Hundreds Attend Seminar on Violence in Churches

By Eric King
|  Monday, May 6, 2013  |  Updated 7:07 PM CDT
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More than 350 people from churches across the country were in Fort Worth Monday learning how to secure their sanctuaries. The Sheepdog Seminar is aimed at limiting church violence.

Eric King, NBC 5 News

More than 350 people from churches across the country were in Fort Worth Monday learning how to secure their sanctuaries. The Sheepdog Seminar is aimed at limiting church violence.

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Hundreds of people from churches across the country attended a seminar in Fort Worth on how to help those affected by crimes committed in churches.

The Sheepdog Seminar was held at Wedgwood Baptist Church, the site of a Sept. 15, 1999, shooting that killed seven and injured seven others. More than 350 people attended.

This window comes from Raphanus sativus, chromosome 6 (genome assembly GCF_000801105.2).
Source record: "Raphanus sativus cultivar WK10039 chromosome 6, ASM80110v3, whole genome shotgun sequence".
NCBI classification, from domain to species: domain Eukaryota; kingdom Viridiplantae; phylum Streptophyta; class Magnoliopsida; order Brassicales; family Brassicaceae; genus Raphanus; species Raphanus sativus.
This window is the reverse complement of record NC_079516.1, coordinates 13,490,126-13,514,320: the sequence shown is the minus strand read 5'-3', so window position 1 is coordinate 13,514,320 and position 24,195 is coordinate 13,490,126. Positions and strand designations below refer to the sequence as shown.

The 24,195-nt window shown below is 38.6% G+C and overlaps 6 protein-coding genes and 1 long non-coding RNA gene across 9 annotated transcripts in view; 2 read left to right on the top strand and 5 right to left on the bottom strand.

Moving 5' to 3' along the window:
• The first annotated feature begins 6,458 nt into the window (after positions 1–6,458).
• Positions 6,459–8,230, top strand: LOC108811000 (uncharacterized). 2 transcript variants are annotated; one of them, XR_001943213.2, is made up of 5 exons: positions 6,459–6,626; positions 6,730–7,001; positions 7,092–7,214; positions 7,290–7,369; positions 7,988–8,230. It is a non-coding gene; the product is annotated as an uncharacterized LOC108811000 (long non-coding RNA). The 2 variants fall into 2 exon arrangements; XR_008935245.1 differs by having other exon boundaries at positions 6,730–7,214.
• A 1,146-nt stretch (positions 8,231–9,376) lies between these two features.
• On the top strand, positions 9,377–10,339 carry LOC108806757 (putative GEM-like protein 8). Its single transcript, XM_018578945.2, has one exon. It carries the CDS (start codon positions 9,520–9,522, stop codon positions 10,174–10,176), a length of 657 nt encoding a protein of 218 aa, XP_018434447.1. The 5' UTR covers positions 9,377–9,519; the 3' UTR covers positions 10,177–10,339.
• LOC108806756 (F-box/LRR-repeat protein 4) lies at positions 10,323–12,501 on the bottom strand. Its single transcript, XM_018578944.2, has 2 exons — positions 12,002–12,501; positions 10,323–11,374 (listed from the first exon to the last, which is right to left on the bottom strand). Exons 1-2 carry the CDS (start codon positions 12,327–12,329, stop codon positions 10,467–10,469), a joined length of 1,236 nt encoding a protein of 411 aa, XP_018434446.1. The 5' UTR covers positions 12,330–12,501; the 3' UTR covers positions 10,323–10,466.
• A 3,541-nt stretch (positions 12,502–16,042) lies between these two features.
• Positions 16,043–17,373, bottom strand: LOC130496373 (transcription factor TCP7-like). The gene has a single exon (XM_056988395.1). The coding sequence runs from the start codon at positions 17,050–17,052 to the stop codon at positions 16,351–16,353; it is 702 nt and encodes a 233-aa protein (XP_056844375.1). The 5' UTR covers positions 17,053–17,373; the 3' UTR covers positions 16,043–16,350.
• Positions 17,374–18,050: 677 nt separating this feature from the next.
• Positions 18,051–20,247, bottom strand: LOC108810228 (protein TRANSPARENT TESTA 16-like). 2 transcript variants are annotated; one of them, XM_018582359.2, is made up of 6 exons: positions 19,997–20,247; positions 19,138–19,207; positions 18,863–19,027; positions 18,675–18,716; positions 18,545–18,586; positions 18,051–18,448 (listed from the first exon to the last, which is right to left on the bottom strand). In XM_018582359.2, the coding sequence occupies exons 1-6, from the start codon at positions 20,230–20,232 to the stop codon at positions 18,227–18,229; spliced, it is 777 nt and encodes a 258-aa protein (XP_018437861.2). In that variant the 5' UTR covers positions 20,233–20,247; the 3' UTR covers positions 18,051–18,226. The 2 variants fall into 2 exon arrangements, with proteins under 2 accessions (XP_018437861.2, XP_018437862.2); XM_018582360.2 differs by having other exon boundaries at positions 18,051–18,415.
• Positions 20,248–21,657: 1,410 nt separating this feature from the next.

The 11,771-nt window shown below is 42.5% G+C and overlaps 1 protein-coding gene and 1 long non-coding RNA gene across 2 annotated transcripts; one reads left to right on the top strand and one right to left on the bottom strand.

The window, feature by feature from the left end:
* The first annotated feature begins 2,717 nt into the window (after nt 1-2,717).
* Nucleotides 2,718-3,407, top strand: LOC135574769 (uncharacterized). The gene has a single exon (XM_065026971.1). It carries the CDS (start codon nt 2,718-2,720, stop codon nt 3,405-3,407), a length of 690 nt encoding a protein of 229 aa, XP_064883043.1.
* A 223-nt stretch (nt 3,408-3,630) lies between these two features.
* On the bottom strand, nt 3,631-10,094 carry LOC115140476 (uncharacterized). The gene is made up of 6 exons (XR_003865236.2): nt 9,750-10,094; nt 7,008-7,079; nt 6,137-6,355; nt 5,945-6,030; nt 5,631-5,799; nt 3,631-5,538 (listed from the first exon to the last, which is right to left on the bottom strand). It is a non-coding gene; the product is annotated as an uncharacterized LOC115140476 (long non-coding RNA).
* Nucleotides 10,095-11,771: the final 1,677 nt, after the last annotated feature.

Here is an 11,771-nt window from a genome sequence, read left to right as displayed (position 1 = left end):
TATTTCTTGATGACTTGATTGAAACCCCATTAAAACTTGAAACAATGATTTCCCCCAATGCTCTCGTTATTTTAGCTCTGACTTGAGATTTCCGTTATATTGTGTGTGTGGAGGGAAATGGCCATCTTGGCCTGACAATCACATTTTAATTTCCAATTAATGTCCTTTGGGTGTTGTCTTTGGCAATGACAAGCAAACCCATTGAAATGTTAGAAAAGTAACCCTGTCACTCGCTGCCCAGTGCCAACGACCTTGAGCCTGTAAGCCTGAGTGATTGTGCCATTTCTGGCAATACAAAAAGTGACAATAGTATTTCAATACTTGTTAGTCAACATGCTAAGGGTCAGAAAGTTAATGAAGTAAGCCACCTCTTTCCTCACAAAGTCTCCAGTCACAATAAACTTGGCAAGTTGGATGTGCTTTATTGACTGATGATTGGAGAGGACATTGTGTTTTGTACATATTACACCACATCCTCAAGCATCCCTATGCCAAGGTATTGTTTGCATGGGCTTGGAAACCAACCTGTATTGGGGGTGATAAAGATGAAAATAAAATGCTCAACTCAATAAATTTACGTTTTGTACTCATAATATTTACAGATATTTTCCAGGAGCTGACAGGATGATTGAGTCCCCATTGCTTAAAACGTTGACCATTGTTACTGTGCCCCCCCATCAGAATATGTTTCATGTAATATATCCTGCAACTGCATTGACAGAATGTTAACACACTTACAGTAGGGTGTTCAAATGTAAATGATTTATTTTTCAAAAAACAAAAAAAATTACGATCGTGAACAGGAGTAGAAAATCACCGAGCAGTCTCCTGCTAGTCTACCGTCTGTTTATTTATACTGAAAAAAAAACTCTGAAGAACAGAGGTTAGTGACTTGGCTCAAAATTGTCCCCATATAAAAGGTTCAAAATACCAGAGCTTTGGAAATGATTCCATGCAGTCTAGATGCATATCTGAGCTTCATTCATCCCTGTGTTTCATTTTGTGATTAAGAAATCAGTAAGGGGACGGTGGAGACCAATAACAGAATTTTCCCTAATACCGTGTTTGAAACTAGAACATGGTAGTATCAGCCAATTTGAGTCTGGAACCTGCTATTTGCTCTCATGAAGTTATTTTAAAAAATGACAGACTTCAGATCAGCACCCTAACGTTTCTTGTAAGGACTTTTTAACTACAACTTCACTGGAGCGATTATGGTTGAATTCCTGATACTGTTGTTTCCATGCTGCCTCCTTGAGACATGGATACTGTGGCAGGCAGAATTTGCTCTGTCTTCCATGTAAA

Wedgwood pastor Al Meredith said record 75 people were killed in houses of worship in the United States last year.

"Tragedies strike our churches in so many different ways," he said. "It's not always the shooter coming in and shooting at people. There are predators out there that take advantage of us because we're trying to get people in our doors and predators go the path of least resistance."

One of the first mass assaults on a church happened at First Baptist Church Dangerfield in east Texas in June 1980. Cheryl Hendrick was inside the sanctuary with two of her three children.

"The church had been going on with the services for about 30 minutes," she said. "All at once, the back door swung open, this man screamed, 'This is war,' and he started shooting."

Hendrick said her daughter, Gina, was shot in the head and died instantly.

"Even though it's been nearly 33 years, you never forget," she said. "When you hear it happening to other people, I still cry for them because I know what they're headed for."

Since the 1999 Wedgwood shooting, the church has added security cameras to every corner of the church, Meredith said.

The church also has a ministry assistant team with key people who are prepared in case of a violent breakout, he said. They are not identifiable to the general public or the congregation.

The seminar is scheduled to conclude Tuesday.

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